Pepsi-Cola, just like Coca-Cola, started out as a quasi-medicinal tonic that was developed and sold in Southern pharmacies during the late 19th and early 20th centuries. Given that timeframe, it's hardly shocking to learn that in the 100-plus long years since Pepsi's inception, its recipe has undergone a number of revisions.

Pepsi-Cola, just like Coca-Cola, started out as a quasi-medicinal tonic that was developed and sold in Southern pharmacies during the late 19th and early 20th centuries. Given that timeframe, it's hardly shocking to learn that in the 100-plus long years since Pepsi's inception, its recipe has undergone a number of revisions.

One of its formula alterations (and I'm not singling out Pepsi here; Coke and in fact most soft drinks are in this same boat) has lately been blamed in public forums for sending people back to the pharmacy - only now to get real medicine to deal with weight-gain-related illnesses. Yes, I'm referring to the controversial usage of high fructose corn syrup as a soda-pop sweetener.

OK, I'm not going to step my foot into this particular health debate, but rather I'm going to tip my tongue into the taste differences (if any) between HFCS Pepsi and old-school Pepsi. The reason this is possible is because, for a limited time, Pepsi is offering products made with "real" sugar (yes, we live in an age when making things with plain old sugar is a cause for nostalgia and publicity launches).

What I tried: "Throwback Pepsi" and "Throwback Mountain Dew" ($1.49 each)

The Pepsi Challenge: Frankly, I was surprised at the stark differences between the two same-named quaffs. Pepsi regular (or no-back?) had longer lingering and fatter bubbles, and it also had an insipidly sweet flavor with a syrupy and flabby aftertaste. In contrast, Pepsi Throwback was lighter, crisper, far more focused and it had a comparatively pleasant and refreshing finish.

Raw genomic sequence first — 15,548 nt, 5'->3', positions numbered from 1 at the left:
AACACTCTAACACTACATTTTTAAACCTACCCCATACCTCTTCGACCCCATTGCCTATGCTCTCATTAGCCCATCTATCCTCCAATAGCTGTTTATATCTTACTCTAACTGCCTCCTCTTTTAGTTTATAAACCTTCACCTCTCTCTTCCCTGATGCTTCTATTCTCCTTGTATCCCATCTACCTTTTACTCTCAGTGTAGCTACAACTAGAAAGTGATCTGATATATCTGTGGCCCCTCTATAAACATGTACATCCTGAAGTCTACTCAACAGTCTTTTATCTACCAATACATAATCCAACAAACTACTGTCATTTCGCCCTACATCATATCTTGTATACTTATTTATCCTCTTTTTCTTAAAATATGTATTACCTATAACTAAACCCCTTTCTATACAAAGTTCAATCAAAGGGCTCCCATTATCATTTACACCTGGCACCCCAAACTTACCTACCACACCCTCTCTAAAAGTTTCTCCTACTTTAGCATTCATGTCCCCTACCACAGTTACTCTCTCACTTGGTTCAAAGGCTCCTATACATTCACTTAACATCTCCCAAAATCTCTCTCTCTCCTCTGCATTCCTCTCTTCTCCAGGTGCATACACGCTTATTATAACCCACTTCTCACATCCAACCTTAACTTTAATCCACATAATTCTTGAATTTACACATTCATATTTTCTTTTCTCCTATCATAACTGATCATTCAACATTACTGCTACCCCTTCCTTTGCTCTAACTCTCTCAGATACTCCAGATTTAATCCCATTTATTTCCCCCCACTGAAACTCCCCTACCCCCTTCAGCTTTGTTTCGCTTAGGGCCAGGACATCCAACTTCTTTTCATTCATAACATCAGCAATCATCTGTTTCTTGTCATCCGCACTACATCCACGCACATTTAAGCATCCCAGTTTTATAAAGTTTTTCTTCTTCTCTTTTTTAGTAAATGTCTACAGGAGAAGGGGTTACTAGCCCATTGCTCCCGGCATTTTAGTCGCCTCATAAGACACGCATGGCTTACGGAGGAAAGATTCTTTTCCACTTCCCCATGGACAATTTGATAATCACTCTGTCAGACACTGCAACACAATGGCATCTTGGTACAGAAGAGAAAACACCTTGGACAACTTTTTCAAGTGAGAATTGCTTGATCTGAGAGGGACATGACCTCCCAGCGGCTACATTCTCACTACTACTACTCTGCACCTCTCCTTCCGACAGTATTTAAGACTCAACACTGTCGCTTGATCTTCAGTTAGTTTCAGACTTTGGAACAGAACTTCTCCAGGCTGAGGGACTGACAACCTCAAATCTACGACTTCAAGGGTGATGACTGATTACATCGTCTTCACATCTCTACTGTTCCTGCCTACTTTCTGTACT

Do the Dew: Another high-selling son-of-the-South soda pop is Mountain Dew, which has been around since the 1940s. Playing down the hillbilly image it once reveled in, Mountain Dew - which is produced and distributed by PepsiCo - rebranded itself for the skateboard-and-video-game set, with gaudy gamer graphics of floating mountain peaks. More recently, it's eliminated most of its apparently cumbersome vowels and is therefore now simply known as "Mtn Dew."

Well, amusingly, the hillbillies are back. Because exactly a la Pepsi, Mountain Dew Throwback has recently been released (for a likewise limited time), and its retro bottle features a hilarious moonshine-jug-handling Jed Clampett-looking dude smiling as the jug cork bullets its way through his well-worn hat.

Tastewise, I found the differences between the two Dews to be similar to that of the two Pepsis, if less dramatic. The main discrepancy was the faint presence of actual orange juice in the Throwback Dew, as opposed to the wholly icky fake citric flavor of the new Dew.

Would I drink any of these again?: I might have a Throwback Pepsi on occasion. But I'd approach the drink as one should - as a treat, and not a way of life.